|New International Version (©2011)|
Your lips drop sweetness as the honeycomb, my bride; milk and honey are under your tongue. The fragrance of your garments is like the fragrance of Lebanon.
New Living Translation (©2007)
Your lips are as sweet as nectar, my bride. Honey and milk are under your tongue. Your clothes are scented like the cedars of Lebanon.
English Standard Version (©2001)
Your lips drip nectar, my bride; honey and milk are under your tongue; the fragrance of your garments is like the fragrance of Lebanon.
New American Standard Bible (©1995)
"Your lips, my bride, drip honey; Honey and milk are under your tongue, And the fragrance of your garments is like the fragrance of Lebanon.
King James Bible (Cambridge Ed.)
Thy lips, O my spouse, drop as the honeycomb: honey and milk are under thy tongue; and the smell of thy garments is like the smell of Lebanon.
Holman Christian Standard Bible (©2009)
Your lips drip sweetness like the honeycomb, my bride. Honey and milk are under your tongue. The fragrance of your garments is like the fragrance of Lebanon.
International Standard Version (©2012)
Your lips drip honey, my bride; milk and honey are under your tongue. The scent of your garments is like the fragrance of Lebanon.
NET Bible (©2006)
Your lips drip sweetness like the honeycomb, my bride, honey and milk are under your tongue. The fragrance of your garments is like the fragrance of Lebanon.
GOD'S WORD® Translation (©1995)
Your lips drip honey, my bride. Honey and milk are under your tongue. The fragrance of your clothing is like the fragrance of Lebanon.
King James 2000 Bible (©2003)
Your lips, O my spouse, drop like the honeycomb: honey and milk are under your tongue; and the fragrance of your garments is like the fragrance of Lebanon.
American King James Version
Your lips, O my spouse, drop as the honeycomb: honey and milk are under your tongue; and the smell of your garments is like the smell of Lebanon.
American Standard Version
Thy lips, O my bride, drop as the honeycomb: Honey and milk are under thy tongue; And the smell of thy garments is like the smell of Lebanon.
Thy lips, my spouse, are as a dropping honeycomb, honey and milk are under thy tongue; and the smell of thy garments, as the smell of frankincense.
Darby Bible Translation
Thy lips, my spouse, drop as the honeycomb; Honey and milk are under thy tongue; And the smell of thy garments is like the smell of Lebanon.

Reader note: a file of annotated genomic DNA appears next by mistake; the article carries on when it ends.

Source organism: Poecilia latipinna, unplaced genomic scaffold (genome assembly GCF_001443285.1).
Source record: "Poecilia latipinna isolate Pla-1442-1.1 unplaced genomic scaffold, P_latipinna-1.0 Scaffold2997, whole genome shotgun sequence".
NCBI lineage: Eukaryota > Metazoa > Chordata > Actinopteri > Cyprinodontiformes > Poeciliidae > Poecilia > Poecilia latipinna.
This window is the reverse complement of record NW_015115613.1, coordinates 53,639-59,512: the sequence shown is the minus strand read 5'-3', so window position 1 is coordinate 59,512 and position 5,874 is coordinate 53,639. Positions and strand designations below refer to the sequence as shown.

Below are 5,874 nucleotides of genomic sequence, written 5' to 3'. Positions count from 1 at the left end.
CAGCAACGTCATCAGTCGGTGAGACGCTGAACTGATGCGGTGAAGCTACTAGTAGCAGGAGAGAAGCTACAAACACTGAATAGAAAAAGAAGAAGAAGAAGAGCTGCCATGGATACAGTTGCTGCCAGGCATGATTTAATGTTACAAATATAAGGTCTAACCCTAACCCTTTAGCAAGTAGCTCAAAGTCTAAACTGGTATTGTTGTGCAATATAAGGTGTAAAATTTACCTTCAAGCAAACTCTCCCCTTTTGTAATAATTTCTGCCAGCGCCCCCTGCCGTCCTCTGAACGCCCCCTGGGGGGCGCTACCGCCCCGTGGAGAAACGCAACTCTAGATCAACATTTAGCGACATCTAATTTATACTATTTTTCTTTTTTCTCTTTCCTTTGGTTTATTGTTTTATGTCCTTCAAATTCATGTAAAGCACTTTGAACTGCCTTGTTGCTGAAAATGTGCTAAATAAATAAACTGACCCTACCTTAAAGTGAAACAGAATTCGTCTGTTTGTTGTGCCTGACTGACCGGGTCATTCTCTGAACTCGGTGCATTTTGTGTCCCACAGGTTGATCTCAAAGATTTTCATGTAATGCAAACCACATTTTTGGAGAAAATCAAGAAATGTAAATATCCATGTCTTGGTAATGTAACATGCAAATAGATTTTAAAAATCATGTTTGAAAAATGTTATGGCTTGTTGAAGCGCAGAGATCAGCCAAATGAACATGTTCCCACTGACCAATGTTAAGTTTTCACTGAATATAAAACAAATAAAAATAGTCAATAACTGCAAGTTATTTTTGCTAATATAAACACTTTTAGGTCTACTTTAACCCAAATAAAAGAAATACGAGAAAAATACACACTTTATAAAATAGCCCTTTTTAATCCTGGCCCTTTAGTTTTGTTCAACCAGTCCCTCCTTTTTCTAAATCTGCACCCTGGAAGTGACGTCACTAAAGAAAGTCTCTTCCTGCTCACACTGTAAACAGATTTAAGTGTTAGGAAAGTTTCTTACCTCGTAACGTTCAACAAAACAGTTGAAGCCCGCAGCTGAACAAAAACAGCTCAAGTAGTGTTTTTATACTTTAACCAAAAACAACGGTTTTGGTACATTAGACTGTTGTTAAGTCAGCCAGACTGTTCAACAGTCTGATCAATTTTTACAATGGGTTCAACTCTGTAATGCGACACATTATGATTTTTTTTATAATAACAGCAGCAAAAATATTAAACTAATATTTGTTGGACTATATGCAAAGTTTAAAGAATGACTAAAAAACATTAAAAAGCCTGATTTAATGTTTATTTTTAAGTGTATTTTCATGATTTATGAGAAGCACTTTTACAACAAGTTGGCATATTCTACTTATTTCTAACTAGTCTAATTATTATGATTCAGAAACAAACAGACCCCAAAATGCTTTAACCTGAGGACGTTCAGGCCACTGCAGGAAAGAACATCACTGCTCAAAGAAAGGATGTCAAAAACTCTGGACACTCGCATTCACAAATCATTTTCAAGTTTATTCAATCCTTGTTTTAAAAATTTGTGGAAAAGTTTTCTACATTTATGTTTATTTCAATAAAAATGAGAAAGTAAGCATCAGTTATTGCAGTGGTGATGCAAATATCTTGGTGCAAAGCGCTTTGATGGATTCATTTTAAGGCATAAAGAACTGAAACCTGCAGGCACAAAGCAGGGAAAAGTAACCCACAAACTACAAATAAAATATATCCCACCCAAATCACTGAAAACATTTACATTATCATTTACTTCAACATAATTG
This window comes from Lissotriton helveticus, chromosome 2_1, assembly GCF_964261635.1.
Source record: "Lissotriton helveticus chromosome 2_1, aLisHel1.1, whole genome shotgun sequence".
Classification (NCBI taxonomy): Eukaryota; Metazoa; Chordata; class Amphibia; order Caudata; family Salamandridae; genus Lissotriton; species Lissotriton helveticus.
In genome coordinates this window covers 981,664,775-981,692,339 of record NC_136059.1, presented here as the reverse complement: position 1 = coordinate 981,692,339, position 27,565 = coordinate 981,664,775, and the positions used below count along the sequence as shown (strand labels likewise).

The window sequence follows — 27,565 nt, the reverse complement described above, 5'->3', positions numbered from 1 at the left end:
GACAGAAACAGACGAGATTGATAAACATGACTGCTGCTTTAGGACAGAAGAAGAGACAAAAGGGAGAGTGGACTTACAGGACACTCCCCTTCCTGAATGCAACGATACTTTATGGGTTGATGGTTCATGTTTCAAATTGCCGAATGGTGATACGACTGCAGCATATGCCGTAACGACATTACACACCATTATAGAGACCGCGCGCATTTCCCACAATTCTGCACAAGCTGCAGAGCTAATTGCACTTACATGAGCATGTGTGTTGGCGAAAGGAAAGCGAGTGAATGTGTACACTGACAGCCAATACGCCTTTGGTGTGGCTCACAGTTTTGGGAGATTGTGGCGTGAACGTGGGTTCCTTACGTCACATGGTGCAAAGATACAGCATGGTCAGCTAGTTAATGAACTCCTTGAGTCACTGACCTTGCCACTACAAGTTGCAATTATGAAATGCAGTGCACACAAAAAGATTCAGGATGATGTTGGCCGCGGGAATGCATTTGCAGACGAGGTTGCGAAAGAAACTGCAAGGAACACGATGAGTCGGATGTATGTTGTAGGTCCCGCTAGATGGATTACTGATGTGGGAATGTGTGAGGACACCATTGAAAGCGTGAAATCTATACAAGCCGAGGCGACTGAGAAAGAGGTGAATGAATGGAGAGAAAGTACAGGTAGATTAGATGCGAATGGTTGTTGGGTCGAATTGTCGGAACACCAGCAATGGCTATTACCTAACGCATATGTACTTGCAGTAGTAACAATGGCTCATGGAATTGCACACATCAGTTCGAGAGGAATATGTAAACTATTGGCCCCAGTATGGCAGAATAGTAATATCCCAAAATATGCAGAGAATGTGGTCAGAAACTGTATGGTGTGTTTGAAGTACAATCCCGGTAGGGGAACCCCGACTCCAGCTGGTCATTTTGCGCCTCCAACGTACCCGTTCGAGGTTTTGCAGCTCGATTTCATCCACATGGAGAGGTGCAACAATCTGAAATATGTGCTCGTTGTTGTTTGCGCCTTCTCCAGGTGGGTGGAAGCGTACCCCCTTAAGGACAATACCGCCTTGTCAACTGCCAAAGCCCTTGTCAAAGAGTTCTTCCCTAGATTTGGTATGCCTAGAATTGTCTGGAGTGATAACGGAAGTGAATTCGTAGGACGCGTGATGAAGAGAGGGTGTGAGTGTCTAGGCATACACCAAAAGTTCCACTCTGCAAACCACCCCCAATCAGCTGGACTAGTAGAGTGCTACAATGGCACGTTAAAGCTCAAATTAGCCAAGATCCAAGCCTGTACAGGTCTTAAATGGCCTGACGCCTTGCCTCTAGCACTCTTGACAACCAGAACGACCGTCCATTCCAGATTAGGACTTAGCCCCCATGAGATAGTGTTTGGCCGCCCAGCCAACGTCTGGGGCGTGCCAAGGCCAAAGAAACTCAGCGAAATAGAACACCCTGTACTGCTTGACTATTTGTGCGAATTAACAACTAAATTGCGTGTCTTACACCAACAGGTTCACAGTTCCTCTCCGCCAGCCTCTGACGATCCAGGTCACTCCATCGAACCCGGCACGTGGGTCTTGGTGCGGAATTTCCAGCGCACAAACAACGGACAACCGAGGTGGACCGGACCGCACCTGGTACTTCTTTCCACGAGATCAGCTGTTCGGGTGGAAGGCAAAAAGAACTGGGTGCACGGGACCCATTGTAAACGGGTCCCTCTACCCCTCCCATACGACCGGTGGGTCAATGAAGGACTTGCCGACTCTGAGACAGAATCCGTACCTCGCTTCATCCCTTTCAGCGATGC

English Revised Version
Thy lips, O my bride, drop as the honeycomb: honey and milk are under thy tongue; and the smell of thy garments is like the smell of Lebanon.
Webster's Bible Translation
Thy lips, O my spouse, drop as the honey-comb; honey and milk are under thy tongue; and the smell of thy garments is like the smell of Lebanon.
World English Bible
Your lips, my bride, drip like the honeycomb. Honey and milk are under your tongue. The smell of your garments is like the smell of Lebanon.
Young's Literal Translation
Thy lips drop honey, O spouse, Honey and milk are under thy tongue, And the fragrance of thy garments Is as the fragrance of Lebanon.
|Matthew Henry's Concise Commentary|
4:8-15 Observe the gracious call Christ gives to the church. It is, 1. A precept; so this is Christ's call to his church to come off from the world. These hills seem pleasant, but there are in them lions' dens; they are mountains of the leopards. 2. As a promise; many shall be brought as members of the church, from every point. The church shall be delivered from her persecutors in due time, though now she dwells among lions, Ps 57:4. Christ's heart is upon his church; his treasure is therein; and he delights in the affection she has for him; its working in the heart, and its works in the life. The odours wherewith the spouse is perfumed, are as the gifts and graces of the Spirit. Love and obedience to God are more pleasing to Christ than sacrifice or incense. Christ having put upon his spouse the white raiment of his own righteousness, and the righteousness of saints, and perfumed it with holy joy and comfort, he is well pleased with it. And Christ walks in his garden unseen. A hedge of protection is made around, which all the powers of darkness cannot break through. The souls of believers are as gardens enclosed, where is a well of living water, Joh 4:14; 7:38, the influences of the Holy Spirit. The world knows not these wells of salvation, nor can any opposer corrupt this fountain. Saints in the church, and graces in the saints, are fitly compared to fruits and spices. They are planted, and do not grow of themselves. They are precious; they are the blessings of this earth. They will be kept to good purpose when flowers are withered. Grace, when ended in glory, will last for ever. Christ is the source which makes these gardens fruitful; even a well of living waters.
Gill's Exposition of the Entire Bible